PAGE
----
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A historically high number of public service employees were on strike and protesting in Quebec on Wednesday Dec. 9. Unresolved contract negotiations with the government were the flashpoint leading to the day's unrest.
"It is the biggest [Quebec] national strike since 1972 in the public sector. There were 210,000 on strike at the same time in 1972. Today it's more than 400,000" said Jacques Létourneau, President of the CSN, the union representing the largest contingent of the Front commun, a grouping of large unions.
The labour strike caused many schools and public services to shut down. Essential services, like hospitals, remained open.
Actions were held all over the province, from Nunavik in the north to the Gaspésie in the east and Gatineau in the west to Quebec and Montreal in the relative south.
Three large demonstrations took to the streets in Montreal. The two organized by unions during the day met up to form one large group of many thousand cheering through the streets en route to hearing speeches.
A more radical non-union group called a night demo which was broken up fairly quickly by police. Windows were broken by demonstrators and many canisters of tear gas were launched into the crowd by police at a major downtown intersection. An uninvolved Concordia professor reports having been beaten by police while walking home from work.
There have been many protest actions in recent days and weeks. Night demonstrations were held by non-union groups, like a feminist all-women's demo on Tuesday, Dec 8, and one on Nov 30. Both were quickly and forcefully shut down by Montreal police, the SPVM.
The Front commun unions, while more subdued, have nonetheless been noisy and visible. They were ramping up toward three big days of strike at the start of December. Instead, hoping to show good faith in submitting a counter-offer to the Quebec government, they cancelled the days, tentatively calling for one day of strike on Dec 9 if no agreement had been reached by then. Their counter-offer was thrown in the trash by the government 30 minutes after having been received on Nov 18, and so strikes were planned and held on Dec 9.
Photo: Travailleuses et travailleurs du secteur public
Public employee contract negotiations have been dragging on for nearly a year. Some agreements on specific items were made recently at the bargaining table, but salary is the biggest point of contention and remains unresolved.
The government has been offering an increase of three per cent over five years with a freeze for the first two years. Unions are looking for an increase of 13.5 per cent over three years, or 4.5 per cent per year.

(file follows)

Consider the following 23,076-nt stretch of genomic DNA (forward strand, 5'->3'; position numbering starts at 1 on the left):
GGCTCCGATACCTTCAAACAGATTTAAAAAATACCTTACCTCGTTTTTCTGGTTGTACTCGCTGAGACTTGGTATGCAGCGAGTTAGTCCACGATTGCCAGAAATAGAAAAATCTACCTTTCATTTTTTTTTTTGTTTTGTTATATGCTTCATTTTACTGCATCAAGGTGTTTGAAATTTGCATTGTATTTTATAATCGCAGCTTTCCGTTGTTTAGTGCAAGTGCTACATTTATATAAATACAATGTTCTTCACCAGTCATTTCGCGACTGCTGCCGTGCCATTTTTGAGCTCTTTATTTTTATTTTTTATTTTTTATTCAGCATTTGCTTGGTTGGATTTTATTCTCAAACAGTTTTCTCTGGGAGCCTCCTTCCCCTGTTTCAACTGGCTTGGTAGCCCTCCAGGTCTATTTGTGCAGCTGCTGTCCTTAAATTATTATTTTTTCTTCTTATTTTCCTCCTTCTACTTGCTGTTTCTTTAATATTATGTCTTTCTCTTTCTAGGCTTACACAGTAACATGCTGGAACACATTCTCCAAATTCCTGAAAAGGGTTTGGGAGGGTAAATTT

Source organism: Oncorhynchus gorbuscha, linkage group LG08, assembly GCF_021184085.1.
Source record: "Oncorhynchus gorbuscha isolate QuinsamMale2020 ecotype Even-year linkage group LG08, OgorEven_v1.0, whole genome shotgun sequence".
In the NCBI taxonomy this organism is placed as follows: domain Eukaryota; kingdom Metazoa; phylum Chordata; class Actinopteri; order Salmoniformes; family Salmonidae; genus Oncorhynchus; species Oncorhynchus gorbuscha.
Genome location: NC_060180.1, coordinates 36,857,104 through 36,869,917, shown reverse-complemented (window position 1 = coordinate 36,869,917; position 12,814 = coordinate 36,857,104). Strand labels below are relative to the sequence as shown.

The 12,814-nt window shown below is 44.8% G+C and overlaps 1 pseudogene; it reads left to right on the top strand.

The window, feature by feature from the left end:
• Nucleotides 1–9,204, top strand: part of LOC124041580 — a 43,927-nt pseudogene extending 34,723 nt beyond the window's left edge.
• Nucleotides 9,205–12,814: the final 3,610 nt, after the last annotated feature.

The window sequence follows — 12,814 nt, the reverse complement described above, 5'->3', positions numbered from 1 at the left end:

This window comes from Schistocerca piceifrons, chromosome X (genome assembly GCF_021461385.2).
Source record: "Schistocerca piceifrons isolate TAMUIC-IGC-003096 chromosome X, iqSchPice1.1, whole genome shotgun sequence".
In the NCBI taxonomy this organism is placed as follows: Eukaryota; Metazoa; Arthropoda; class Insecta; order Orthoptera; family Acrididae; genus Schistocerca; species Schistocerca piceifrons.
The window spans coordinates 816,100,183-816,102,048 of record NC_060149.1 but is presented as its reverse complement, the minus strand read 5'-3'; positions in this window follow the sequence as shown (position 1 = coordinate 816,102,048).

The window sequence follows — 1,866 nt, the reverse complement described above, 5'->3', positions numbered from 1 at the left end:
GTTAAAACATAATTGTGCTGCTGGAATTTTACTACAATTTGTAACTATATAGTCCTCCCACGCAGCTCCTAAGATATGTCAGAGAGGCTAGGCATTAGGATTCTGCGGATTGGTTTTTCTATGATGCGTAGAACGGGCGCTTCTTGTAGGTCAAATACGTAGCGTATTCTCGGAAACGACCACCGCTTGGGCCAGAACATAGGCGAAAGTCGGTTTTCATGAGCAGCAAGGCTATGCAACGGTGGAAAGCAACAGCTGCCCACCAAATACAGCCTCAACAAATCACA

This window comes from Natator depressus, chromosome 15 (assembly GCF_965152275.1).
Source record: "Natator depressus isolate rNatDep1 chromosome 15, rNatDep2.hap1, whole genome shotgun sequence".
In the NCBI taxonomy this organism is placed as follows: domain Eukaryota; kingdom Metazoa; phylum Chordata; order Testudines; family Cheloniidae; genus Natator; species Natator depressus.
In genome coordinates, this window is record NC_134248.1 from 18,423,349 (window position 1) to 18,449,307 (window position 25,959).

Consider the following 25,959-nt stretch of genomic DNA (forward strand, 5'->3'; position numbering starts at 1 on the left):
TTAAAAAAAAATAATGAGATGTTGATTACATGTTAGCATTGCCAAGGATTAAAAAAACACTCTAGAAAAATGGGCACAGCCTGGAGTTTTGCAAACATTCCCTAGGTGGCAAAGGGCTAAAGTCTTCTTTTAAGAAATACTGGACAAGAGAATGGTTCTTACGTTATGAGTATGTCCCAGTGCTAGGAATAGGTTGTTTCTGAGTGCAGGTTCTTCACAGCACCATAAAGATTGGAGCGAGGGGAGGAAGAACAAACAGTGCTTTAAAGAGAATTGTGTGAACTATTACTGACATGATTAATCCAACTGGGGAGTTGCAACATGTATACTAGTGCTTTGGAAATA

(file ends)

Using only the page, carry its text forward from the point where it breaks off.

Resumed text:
The moving pieces
If it seems like there are lots of different groups involved, it is because there are. Four notable groupings of unions have been showing their colère (anger or discontent) this week, including on Wednesday. And that doesn't include community groups, students, and other non-union groups like International Workers of the World.
The largest of the four union groupings is the Front commun, which itself is a grouping of large Quebec unions. The Front commun makes up the bulk of those in contract negotiations with Quebec, mainly healthcare and education workers.
The FAE (Autonomous Teaching Federation), representing 34,000 education workers, were on strike Wednesday and continue through to Friday. The FAE held actions on Thursday morning, keeping the energy from Wednesday going. Some members are camping for a few days outside the Minister of Education's office in Montreal, with the slogan "Save Public Schools." The same slogan was featured on a banner at the front of their large demonstration in Montreal on Wednesday.
Photo: Travailleuses et travailleurs du secteur public
White collar municipal workers in Montreal, represented by the SCFP, were on strike Wednesday afternoon, causing a number of services like courthouses to shut down. The city's blue collar workers held an illegal work stoppage on Tuesday for a general assembly. The Mayor, Denis Coderre, says there will be zero tolerance for that action. The union may be fined $10,000 to $25,000 and individual workers between $25 and $100.
Also of note, the union representing 2,000 student workers at UQAM (University of Québec in Montréal), SÉTuE, has been on strike this week. This has raised tensions on the already charged downtown campus, which has been a hotbed of protest and more recently of repression from the university administration.
SÉTuE's strike of student workers potentially jeopardizes the end of the fall term. The union has not had a collective agreement since the end of 2013. Some speculate that their strike action may galvanize and embolden student dissent. Students, often a formidable force in Quebec, have stayed mostly unaffiliated and uninvolved with the union mobilization this fall.
Various night demos have been organized by non-union groups. The Dec. 9 night protest was organized by Printemps 2015 (Spring 2015), the group open to anyone (but which became something of a clique) that was very prominent in the winter and spring. The name of the protest was "Our Struggle Is Not Negotiable!" This title can be read to refer to the government, saying that the end of labour negotiations is not the end of the movement, and also read as a message to the unions who have been criticized, as unions often are, for very narrowly focusing on their salaries and not on the austerity measures stripping away Quebec's social fabric.
What the anti-austerity movement in Quebec will look like after public employee negotiations are concluded is a matter of speculation. Until that happens, unions will be applying pressure and further strikes are in the works.
David Gray-Donald is a freelance journalist and community organizer in Montreal and Toronto.
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